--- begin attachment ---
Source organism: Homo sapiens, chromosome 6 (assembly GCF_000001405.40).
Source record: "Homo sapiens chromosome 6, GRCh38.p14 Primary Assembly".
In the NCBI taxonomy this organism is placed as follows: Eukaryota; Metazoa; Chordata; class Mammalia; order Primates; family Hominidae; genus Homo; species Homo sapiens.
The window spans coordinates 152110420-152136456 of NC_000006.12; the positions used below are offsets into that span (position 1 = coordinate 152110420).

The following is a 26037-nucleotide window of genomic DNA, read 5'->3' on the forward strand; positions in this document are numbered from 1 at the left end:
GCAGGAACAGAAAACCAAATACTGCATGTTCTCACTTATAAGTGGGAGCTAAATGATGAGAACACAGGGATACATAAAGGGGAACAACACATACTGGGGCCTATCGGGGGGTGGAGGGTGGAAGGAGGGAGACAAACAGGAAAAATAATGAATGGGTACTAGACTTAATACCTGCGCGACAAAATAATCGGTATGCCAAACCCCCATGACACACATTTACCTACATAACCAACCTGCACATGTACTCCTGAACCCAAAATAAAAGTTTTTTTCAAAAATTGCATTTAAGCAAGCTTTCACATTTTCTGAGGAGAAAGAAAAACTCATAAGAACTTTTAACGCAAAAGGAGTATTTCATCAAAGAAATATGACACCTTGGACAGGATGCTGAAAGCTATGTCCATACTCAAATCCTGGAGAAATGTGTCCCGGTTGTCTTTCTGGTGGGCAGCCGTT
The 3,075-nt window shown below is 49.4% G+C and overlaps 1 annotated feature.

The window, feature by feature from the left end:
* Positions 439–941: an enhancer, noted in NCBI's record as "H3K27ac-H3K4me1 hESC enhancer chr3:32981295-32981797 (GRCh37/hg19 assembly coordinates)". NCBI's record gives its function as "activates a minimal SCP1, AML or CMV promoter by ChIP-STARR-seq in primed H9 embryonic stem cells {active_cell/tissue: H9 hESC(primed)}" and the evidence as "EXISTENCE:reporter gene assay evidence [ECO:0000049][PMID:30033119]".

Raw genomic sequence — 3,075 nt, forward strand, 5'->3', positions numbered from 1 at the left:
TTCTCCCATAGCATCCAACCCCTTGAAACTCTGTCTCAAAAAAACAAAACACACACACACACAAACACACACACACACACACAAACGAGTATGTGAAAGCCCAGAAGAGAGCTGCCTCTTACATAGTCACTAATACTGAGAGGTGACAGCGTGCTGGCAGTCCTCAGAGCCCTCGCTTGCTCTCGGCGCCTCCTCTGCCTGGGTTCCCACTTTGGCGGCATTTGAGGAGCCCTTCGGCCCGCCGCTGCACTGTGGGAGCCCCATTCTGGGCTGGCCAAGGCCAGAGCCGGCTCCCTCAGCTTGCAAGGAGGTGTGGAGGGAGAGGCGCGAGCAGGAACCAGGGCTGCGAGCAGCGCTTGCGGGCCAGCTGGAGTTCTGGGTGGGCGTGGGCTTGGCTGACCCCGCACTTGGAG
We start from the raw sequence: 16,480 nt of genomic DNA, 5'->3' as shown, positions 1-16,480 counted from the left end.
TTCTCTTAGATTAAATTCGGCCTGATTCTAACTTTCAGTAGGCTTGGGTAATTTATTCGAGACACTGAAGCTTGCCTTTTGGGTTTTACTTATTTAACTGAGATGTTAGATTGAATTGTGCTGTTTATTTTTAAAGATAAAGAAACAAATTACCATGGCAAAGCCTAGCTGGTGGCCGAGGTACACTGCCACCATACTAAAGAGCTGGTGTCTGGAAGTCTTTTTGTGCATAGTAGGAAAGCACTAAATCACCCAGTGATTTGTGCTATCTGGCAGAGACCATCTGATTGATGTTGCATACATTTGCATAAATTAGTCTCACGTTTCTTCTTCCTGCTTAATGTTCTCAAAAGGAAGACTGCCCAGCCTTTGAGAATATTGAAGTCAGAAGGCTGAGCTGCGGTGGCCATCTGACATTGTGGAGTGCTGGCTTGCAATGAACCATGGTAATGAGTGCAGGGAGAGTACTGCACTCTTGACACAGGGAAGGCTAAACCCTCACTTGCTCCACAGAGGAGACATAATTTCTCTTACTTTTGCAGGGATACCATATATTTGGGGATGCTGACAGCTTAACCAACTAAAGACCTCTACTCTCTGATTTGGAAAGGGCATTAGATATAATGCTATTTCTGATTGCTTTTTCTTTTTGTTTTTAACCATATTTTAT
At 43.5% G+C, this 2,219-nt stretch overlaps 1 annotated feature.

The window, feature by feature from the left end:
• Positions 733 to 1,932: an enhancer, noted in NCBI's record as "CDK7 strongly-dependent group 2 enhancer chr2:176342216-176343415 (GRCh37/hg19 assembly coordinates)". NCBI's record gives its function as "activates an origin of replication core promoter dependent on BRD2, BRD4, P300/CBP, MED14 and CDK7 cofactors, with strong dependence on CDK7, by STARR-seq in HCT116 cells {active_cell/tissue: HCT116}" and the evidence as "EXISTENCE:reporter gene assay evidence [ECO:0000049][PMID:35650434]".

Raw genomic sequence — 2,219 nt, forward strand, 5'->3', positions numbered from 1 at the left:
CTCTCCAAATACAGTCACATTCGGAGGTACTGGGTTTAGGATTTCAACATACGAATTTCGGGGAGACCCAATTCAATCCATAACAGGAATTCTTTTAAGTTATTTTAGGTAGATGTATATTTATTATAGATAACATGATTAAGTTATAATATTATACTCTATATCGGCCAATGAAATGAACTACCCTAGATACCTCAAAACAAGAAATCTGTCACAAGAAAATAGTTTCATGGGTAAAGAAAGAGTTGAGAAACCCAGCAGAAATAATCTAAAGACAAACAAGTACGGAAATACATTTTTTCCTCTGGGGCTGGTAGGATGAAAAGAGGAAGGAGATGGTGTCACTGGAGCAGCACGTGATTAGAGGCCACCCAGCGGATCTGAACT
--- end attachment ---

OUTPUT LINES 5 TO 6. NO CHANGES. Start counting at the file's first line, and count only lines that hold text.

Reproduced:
The following is a 26037-nucleotide window of genomic DNA, read 5'->3' on the forward strand; positions in this document are numbered from 1 at the left end:
GCAGGAACAGAAAACCAAATACTGCATGTTCTCACTTATAAGTGGGAGCTAAATGATGAGAACACAGGGATACATAAAGGGGAACAACACATACTGGGGCCTATCGGGGGGTGGAGGGTGGAAGGAGGGAGACAAACAGGAAAAATAATGAATGGGTACTAGACTTAATACCTGCGCGACAAAATAATCGGTATGCCAAACCCCCATGACACACATTTACCTACATAACCAACCTGCACATGTACTCCTGAACCCAAAATAAAAGTTTTTTTCAAAAATTGCATTTAAGCAAGCTTTCACATTTTCTGAGGAGAAAGAAAAACTCATAAGAACTTTTAACGCAAAAGGAGTATTTCATCAAAGAAATATGACACCTTGGACAGGATGCTGAAAGCTATGTCCATACTCAAATCCTGGAGAAATGTGTCCCGGTTGTCTTTCTGGTGGGCAGCCGTT